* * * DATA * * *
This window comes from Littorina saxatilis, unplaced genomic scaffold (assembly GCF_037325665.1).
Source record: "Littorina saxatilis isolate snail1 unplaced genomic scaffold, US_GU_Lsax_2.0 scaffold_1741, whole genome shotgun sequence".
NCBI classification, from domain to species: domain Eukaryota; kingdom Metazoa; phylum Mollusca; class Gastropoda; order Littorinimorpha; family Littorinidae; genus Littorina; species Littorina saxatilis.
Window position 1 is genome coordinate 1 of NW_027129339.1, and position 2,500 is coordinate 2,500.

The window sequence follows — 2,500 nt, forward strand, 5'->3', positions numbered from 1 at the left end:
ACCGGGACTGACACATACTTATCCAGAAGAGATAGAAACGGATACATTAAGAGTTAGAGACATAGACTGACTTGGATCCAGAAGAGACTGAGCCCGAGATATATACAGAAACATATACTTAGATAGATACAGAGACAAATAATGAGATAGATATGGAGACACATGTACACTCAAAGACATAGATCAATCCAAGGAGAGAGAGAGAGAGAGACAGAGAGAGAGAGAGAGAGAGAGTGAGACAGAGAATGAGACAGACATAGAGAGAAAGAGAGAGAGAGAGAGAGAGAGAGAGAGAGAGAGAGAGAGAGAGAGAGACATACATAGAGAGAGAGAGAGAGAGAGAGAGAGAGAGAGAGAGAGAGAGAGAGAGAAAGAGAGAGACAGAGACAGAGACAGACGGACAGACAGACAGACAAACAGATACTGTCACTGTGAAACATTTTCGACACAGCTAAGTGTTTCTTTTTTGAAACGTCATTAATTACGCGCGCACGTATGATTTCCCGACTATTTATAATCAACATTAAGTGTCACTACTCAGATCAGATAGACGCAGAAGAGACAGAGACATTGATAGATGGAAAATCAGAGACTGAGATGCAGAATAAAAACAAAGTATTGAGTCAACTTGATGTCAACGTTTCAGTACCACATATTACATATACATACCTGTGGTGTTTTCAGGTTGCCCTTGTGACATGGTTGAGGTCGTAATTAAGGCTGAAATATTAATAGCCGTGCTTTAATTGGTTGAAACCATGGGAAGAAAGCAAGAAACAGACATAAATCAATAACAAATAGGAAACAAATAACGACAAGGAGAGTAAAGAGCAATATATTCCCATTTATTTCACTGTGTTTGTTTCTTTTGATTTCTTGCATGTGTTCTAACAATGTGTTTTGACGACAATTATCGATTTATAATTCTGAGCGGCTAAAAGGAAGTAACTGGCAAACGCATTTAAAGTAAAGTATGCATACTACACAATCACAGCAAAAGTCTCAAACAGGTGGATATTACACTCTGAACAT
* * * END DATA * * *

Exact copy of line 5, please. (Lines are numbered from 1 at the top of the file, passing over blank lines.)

The window sequence follows — 2,500 nt, forward strand, 5'->3', positions numbered from 1 at the left end: